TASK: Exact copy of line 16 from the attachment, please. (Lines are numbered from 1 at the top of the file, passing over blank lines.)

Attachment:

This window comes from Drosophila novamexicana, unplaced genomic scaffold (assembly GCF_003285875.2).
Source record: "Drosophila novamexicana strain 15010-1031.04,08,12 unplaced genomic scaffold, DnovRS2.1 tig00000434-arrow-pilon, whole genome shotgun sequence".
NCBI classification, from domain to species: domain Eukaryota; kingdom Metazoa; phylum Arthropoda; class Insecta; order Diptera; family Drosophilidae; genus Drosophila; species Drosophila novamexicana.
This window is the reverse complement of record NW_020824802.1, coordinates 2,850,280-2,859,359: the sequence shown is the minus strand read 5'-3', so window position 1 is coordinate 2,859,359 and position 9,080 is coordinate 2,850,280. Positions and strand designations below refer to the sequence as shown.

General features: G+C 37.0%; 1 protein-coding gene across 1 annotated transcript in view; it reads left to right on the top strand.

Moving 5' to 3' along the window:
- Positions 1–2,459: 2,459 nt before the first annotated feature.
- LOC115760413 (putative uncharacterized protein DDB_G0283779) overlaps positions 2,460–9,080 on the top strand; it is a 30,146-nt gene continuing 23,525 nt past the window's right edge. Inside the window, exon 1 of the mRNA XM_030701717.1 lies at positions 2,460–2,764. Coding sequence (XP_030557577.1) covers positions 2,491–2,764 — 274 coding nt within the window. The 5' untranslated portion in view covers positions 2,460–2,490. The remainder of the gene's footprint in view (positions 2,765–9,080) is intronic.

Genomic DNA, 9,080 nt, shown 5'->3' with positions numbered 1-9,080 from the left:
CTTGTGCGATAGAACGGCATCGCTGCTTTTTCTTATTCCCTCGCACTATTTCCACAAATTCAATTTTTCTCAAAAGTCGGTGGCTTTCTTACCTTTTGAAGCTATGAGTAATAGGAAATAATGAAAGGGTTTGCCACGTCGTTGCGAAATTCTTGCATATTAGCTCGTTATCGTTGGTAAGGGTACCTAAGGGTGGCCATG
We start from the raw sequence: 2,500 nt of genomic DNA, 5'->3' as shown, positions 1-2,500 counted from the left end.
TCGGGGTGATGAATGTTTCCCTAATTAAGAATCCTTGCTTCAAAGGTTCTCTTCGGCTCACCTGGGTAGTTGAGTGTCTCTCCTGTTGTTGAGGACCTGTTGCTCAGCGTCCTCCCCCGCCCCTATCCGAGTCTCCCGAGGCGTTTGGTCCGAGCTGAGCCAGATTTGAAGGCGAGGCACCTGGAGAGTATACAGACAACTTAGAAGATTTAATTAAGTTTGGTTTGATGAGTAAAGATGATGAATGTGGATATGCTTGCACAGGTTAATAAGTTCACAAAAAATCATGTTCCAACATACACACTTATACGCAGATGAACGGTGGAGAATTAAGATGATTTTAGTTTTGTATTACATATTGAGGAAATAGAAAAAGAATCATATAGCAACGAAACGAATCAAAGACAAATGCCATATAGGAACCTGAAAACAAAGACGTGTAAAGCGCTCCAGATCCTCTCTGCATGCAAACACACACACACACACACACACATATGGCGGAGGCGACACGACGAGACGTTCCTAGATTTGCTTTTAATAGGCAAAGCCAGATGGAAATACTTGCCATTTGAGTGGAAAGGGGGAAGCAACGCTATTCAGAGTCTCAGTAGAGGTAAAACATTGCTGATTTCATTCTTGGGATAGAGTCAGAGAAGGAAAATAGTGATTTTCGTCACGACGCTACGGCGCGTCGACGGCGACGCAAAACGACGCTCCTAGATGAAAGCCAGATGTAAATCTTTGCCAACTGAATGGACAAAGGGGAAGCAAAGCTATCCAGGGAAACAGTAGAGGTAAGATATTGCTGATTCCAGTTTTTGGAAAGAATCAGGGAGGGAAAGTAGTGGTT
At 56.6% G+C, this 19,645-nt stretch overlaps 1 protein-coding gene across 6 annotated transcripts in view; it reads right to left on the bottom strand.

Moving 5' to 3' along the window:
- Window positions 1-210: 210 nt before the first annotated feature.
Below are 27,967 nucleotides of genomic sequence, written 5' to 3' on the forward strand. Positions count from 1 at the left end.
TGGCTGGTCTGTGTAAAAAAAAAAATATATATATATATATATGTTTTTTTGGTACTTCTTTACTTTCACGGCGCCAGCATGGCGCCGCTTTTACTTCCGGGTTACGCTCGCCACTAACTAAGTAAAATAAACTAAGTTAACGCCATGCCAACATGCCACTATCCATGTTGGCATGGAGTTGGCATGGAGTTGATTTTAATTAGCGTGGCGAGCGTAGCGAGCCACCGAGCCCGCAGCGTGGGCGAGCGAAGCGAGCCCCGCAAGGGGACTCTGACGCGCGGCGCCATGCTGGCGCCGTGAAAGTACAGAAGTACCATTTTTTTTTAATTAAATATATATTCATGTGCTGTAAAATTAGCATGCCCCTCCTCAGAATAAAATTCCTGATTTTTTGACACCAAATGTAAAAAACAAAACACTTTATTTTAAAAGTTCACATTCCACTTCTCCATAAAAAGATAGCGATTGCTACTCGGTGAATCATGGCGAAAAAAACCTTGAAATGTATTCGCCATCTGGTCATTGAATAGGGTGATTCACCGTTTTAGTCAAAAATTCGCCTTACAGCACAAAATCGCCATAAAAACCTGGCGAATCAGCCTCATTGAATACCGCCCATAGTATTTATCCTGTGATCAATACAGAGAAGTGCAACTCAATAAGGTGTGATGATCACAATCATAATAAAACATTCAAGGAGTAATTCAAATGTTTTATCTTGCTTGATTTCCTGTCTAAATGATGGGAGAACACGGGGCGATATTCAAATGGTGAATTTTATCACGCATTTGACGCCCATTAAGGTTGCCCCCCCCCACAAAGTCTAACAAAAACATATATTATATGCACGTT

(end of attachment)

Below are 27,967 nucleotides of genomic sequence, written 5' to 3' on the forward strand. Positions count from 1 at the left end.